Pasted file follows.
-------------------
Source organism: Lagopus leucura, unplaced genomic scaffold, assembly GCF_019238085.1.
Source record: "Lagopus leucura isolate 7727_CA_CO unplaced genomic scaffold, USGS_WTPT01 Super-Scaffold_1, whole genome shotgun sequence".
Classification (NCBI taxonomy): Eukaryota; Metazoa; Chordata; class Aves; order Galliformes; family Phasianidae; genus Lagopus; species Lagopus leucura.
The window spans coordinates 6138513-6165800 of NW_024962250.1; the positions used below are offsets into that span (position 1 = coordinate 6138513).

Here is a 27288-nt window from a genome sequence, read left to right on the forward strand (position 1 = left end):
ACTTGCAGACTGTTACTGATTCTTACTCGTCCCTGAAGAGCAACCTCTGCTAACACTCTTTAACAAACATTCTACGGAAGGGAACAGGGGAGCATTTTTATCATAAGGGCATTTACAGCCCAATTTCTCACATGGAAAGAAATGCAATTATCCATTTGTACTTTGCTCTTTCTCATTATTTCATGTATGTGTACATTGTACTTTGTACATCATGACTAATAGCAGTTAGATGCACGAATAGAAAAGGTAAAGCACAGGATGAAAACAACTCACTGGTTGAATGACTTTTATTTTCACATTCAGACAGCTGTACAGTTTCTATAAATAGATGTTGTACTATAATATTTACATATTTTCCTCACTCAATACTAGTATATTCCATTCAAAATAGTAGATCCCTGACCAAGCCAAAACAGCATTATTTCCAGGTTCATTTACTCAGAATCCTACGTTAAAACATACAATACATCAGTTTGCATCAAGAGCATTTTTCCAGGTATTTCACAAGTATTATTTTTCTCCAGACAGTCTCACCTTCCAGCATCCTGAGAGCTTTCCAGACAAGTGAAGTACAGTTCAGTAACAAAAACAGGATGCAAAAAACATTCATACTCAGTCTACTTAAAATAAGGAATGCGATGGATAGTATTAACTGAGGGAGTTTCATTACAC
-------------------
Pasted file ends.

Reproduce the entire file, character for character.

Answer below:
Source organism: Lagopus leucura, unplaced genomic scaffold, assembly GCF_019238085.1.
Source record: "Lagopus leucura isolate 7727_CA_CO unplaced genomic scaffold, USGS_WTPT01 Super-Scaffold_1, whole genome shotgun sequence".
Classification (NCBI taxonomy): Eukaryota; Metazoa; Chordata; class Aves; order Galliformes; family Phasianidae; genus Lagopus; species Lagopus leucura.
The window spans coordinates 6138513-6165800 of NW_024962250.1; the positions used below are offsets into that span (position 1 = coordinate 6138513).

Here is a 27288-nt window from a genome sequence, read left to right on the forward strand (position 1 = left end):
ACTTGCAGACTGTTACTGATTCTTACTCGTCCCTGAAGAGCAACCTCTGCTAACACTCTTTAACAAACATTCTACGGAAGGGAACAGGGGAGCATTTTTATCATAAGGGCATTTACAGCCCAATTTCTCACATGGAAAGAAATGCAATTATCCATTTGTACTTTGCTCTTTCTCATTATTTCATGTATGTGTACATTGTACTTTGTACATCATGACTAATAGCAGTTAGATGCACGAATAGAAAAGGTAAAGCACAGGATGAAAACAACTCACTGGTTGAATGACTTTTATTTTCACATTCAGACAGCTGTACAGTTTCTATAAATAGATGTTGTACTATAATATTTACATATTTTCCTCACTCAATACTAGTATATTCCATTCAAAATAGTAGATCCCTGACCAAGCCAAAACAGCATTATTTCCAGGTTCATTTACTCAGAATCCTACGTTAAAACATACAATACATCAGTTTGCATCAAGAGCATTTTTCCAGGTATTTCACAAGTATTATTTTTCTCCAGACAGTCTCACCTTCCAGCATCCTGAGAGCTTTCCAGACAAGTGAAGTACAGTTCAGTAACAAAAACAGGATGCAAAAAACATTCATACTCAGTCTACTTAAAATAAGGAATGCGATGGATAGTATTAACTGAGGGAGTTTCATTACAC